I’m a big fan of Anne Holt’s writing and her Hanne Wilhelmsen series in particular. Nevertheless, I found her last book translated into English, Death of the Demon, disappointing in that it was a relatively slight story that failed to engage. However, Holt is back on form with The Lion’s Mouth. She portrays the collective shock that follows the death of the Norwegian Prime Minister and the subsequent investigation. The story is a surprise. Instead of a tale of high political drama, we get intimate portraits of the people around the dead politician and a surprising conclusion.
Norwegian Prime Minster Birgitte Volter is found dead in her office, shot in the head by an unknown assailant. Norway is put on high security alert and rumours circulate about possible attempts on the life of the Swedish PM and attacks on other Scandinavian countries. A massive police operation gets underway to find the perpetrator and Hanne Wilhelmsen, currently working in the US, finds herself unable to keep away from Oslo. She stays in the apartment of Billy T, the physically huge detective with whom she has developed a surprising working relationship. Secrets from Brigitte’s past threaten to overshadow the investigation but may also hold the key to the tragedy.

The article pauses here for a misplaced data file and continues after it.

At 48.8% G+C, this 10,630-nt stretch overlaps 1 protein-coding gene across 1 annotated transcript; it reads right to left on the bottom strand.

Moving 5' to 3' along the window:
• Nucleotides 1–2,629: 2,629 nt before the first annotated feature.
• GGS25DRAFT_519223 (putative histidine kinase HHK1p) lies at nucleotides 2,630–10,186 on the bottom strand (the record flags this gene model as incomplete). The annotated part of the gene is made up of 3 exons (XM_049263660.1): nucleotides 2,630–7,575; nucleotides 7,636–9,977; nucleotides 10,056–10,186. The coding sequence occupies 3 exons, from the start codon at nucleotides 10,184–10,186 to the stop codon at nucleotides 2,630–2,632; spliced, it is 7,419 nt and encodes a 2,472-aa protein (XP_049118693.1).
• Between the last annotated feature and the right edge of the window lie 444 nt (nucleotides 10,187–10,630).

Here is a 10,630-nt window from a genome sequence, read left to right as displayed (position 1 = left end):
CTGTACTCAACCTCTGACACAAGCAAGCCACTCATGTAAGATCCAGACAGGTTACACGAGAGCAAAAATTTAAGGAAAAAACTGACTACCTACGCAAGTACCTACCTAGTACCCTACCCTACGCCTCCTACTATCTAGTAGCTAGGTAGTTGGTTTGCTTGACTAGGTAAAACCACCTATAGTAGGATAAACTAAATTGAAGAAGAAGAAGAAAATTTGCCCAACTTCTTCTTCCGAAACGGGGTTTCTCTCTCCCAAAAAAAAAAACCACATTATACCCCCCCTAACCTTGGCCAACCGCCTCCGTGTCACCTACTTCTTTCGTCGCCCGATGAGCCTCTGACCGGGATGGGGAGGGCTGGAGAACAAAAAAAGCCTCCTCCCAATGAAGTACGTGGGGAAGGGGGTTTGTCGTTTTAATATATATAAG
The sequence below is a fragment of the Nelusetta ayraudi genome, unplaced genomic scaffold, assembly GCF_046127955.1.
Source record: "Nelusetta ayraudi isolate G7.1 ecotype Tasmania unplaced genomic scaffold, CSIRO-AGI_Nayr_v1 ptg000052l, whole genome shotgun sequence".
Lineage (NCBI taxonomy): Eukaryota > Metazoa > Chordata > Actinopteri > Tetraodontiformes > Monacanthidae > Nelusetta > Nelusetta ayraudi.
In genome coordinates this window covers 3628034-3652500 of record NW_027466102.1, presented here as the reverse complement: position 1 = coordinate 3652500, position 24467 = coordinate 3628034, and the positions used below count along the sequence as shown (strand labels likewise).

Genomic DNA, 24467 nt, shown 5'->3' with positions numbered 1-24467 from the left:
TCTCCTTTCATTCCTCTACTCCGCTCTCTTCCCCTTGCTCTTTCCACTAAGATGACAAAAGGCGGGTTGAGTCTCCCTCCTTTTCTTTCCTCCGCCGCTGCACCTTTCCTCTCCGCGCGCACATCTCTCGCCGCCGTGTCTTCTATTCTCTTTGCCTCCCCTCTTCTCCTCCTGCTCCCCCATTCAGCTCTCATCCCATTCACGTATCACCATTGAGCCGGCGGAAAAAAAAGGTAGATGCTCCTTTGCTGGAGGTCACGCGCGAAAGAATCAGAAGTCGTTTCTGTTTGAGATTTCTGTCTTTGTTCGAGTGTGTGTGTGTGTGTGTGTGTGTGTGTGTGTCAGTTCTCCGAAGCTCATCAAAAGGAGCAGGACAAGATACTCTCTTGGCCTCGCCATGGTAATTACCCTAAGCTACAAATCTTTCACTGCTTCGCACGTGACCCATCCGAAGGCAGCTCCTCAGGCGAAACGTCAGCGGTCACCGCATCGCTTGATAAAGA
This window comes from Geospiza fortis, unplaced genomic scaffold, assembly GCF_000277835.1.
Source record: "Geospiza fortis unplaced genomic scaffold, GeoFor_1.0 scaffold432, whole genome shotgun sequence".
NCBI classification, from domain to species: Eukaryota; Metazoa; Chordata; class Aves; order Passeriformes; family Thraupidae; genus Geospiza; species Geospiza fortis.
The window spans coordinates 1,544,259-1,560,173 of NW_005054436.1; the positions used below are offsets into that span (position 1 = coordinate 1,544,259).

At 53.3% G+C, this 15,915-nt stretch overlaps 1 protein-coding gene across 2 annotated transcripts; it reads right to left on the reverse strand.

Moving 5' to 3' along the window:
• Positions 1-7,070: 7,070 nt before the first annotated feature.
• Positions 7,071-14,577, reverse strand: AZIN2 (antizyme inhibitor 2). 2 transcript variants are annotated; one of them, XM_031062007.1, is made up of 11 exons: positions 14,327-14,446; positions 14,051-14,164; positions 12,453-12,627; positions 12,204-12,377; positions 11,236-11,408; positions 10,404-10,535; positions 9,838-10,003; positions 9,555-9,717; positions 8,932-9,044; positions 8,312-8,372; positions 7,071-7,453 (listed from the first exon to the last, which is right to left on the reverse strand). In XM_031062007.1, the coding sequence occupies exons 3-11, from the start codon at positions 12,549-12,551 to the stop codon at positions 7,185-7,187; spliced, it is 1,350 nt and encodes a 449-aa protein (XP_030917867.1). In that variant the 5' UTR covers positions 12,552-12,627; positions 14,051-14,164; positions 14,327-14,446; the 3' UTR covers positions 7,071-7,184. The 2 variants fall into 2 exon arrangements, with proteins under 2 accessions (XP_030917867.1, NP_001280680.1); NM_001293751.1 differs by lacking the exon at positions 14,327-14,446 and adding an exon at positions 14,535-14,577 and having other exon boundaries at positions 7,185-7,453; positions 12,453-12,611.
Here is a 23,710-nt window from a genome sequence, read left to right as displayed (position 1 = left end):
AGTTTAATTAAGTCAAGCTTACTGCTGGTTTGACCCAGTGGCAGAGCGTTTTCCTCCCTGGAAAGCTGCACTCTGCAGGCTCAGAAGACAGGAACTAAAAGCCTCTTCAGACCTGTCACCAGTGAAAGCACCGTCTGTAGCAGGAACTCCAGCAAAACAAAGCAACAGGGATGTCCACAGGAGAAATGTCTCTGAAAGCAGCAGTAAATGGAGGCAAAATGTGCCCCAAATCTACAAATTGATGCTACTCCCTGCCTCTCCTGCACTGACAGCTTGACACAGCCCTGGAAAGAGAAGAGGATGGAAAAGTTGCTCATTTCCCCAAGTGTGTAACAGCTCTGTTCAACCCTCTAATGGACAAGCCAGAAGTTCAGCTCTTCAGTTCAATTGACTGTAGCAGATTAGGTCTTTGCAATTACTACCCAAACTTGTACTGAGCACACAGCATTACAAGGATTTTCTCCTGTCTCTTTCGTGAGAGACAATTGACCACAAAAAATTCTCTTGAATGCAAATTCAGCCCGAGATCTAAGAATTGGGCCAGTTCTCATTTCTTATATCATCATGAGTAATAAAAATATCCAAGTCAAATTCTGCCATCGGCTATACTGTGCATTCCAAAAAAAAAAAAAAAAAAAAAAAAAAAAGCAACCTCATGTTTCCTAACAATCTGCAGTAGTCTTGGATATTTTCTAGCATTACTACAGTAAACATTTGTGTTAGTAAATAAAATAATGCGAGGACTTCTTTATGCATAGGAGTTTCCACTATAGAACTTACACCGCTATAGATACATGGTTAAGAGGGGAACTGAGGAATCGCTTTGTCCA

Although this is a Hanne Wilhelmsen book, the detective plays a relatively minor role in the narrative. Instead we are treated to multiple points of view, principally from the politicians and family of Birgitte. In less experienced hands this might make following the plot difficult but it resulted in a very human story. The politicians, in particular, came across as a disparate bunch of characters desperate to hold onto their positions of authority.
As in previous Holt books we get a strong sense of the judicial system playing out its role. This is unsurprising from an author who served as Norway’s Minister of Justice in the 1990s and her experience adds authenticity to the narrative. However, it is worth mentioning that the book appears to have been co-written. I don’t have a problem with this but I’d have preferred to see the her fellow writer’s name on the front cover as well as the title page
Despite this, The Lion’s Mouth was my first book of 2015 and I hope all my reading to be of a similar quality.
Thanks to Corvus for my review copy. The translation was by Anne Bruce.